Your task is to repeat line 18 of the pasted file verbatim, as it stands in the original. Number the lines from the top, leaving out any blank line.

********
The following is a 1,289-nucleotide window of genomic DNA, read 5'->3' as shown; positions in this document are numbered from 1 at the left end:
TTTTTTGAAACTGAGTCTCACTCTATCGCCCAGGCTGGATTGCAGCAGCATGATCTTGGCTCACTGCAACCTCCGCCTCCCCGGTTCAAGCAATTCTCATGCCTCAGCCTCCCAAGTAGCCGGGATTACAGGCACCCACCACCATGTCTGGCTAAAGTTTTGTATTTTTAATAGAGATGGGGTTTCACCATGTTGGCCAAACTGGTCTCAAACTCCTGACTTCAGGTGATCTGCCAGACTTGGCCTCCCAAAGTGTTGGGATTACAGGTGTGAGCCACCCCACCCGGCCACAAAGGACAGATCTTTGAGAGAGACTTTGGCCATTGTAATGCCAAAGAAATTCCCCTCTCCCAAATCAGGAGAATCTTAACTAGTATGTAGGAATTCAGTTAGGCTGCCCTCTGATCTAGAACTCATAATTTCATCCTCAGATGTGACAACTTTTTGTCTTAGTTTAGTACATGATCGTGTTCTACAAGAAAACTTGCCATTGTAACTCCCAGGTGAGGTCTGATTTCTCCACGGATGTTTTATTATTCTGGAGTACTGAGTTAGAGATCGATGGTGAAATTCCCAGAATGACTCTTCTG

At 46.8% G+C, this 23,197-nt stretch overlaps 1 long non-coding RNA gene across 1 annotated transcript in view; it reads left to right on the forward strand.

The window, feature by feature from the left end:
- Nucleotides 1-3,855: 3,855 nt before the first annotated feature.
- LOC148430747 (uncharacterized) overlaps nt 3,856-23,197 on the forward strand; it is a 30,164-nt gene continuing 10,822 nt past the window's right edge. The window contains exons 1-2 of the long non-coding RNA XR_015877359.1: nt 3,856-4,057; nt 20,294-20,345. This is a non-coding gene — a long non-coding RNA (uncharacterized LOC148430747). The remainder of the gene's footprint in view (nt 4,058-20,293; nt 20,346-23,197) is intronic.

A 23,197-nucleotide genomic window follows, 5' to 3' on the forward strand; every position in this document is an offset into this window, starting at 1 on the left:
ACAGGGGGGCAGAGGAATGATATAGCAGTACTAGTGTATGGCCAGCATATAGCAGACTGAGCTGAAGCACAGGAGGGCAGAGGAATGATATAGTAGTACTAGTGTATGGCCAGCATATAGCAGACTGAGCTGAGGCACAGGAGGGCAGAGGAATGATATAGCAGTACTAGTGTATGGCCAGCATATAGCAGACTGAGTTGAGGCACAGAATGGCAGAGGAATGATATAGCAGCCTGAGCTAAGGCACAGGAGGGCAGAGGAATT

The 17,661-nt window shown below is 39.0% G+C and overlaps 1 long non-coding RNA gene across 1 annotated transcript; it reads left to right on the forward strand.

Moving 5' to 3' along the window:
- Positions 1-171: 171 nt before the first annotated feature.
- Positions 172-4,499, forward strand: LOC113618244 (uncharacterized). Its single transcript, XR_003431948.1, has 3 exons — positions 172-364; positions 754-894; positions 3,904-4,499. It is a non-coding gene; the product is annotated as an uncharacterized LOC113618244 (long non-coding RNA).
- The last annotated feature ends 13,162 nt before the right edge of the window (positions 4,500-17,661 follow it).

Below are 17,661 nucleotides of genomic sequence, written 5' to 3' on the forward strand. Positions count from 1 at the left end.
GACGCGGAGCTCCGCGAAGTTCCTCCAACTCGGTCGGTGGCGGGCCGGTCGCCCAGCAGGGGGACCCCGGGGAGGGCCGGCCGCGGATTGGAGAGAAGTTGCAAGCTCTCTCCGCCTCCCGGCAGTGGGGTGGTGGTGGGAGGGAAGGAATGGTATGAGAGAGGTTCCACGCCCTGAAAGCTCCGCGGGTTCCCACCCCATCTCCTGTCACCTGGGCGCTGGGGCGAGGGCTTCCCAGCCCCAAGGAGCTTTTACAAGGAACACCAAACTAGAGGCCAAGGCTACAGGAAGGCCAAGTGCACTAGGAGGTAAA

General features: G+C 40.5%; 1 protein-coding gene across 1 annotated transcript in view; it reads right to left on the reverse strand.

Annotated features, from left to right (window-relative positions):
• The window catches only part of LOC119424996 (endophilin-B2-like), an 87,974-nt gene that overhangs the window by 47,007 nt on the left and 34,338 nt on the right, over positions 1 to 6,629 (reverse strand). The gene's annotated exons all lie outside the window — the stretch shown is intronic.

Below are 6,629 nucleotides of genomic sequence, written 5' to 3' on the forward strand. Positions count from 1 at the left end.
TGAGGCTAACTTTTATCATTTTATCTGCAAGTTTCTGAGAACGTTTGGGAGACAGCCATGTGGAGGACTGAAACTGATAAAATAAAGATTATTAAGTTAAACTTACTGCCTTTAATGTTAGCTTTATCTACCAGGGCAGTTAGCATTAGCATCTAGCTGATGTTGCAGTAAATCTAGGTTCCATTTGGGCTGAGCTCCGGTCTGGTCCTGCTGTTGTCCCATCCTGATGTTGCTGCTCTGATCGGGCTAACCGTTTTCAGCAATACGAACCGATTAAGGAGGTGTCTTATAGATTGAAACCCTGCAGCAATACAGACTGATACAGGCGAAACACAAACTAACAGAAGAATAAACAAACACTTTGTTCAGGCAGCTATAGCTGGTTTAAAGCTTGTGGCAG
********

• The window catches only part of LOC119424996 (endophilin-B2-like), an 87,974-nt gene that overhangs the window by 47,007 nt on the left and 34,338 nt on the right, over positions 1 to 6,629 (reverse strand). The gene's annotated exons all lie outside the window — the stretch shown is intronic.